Ever since reading Krista's take on the top 10 London restaurants, I've been thinking about compiling my own. And thinking, and thinking.
The trouble is that the places where I eat out the most tend to be near to where I live or work - yes, they are favourites, but some of them probably wouldn't be if I had to trek half way across town to get to them. As for further away places, many have only been visited one or twice, which I think is probably not enough to judge them fully. Then there are places which I like for reasons other than their food - like the Quecumbar, where the atmosphere, the gypsy jazz and the garden are all great but the food is very mediocre. Should I include them? Should I go for a varied list (a posh place, a lunch place, a music place, etc)?
In the end, I've decided to come up with two lists, in alphabetical order (so the numbering is arbitrary).
One is just the top 10 restaurants that I love in London and is inevitably heavily influenced by my location:
1. 19 Numara Bos Cirrik. For the glorious pide (Turkish pizzas), the chance to bring-your-own, the huge onion-heavy freebie salads. Unfussy, tasty and cheap dining and very handy for the Vortex or the Arcola.
2. Daquise. A little corner of old-school Eastern Europe in elegant South Ken. For the checked table cloths, immigrant clientele and huge portions of stodgy comfort food like pierogi. (You can take the girl out of Eastern Europe but...) Na Zdrowie (aka Bar Polski) near Holborn also does great pierogi.
3. The Eagle. For the huge piles of potato wedges smothered in cheese and chorizo and washed down with pints of interesting beer in their gloriously ramshackle garden. And the fact that it features in a nursery rhyme.
4. Le Gavroche. OK, this is kind of cheating as I've only been there once, but I loved it. It's the ultimate experience of old-fashioned elegant dining, and the lunchtime menu is a (relative!) bargain.
5. Le Mercury. For cheap, tasty food and dripping candles in a slightly ramshackle house.
(Little Bay comes a close second in this genre.)
6 .Portal. For posh Portuguese in a stylish, modern setting.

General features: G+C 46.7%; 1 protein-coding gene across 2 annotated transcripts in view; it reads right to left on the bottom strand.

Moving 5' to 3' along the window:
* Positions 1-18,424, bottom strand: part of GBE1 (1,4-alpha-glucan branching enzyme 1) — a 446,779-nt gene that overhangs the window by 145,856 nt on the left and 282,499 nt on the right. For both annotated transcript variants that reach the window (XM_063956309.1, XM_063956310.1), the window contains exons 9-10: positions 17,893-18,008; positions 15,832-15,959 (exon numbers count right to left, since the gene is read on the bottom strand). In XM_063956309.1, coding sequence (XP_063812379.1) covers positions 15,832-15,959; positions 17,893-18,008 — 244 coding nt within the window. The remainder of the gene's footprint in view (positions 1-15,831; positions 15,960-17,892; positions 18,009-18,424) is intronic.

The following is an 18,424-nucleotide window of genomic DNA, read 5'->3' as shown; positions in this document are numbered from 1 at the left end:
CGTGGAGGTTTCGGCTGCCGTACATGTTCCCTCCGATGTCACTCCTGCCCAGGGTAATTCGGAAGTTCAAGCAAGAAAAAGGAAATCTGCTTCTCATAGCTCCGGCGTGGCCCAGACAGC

7. St John. Forget the restaurant and sit in the warehouse-chic bar, order some Greenwich Meantime beer and pig out on all manner of things on toast, especially the bone marrow. The branch in Spitalfields is also very good.
8. Venezia. My neighbourhood old fashioned Italian, where the bruschettas, the fillet steak with dolcelatte and the sauté potatoes are always perfect. Comfort food at its best (and hence one for the locals, as I think travelling rather defeats the point of comfort food).
9. Vinoteca. For the wine, the ever-changing food menu, the friendly staff - pretty much for every reason really. This is my favourite favourite.
10. Mela. For gorgeous, unusual Indian food - a real change from Brick Lane staples, and all the more surprising for the tourist-central location.
The second is a list of five places I tried once in the past year and really liked, but feel I need to go back to before I decide if they are worthy of promotion to the first list.
1. Angelus. For the foie gras.
2. J Sheekey. Don't think I ever actually got round to writing a review (so the link is to Time Out), but I was bowled by the fish, the pint of prawns served in a pewter tankard and the attentive service.
3. Metrogusto. For unusual Italian food.
4. Rules. For an eating experience from another era.
5. Shanghai Blues. For elegance, cocktails and jazz.
And what are your top 10, or even top 5?
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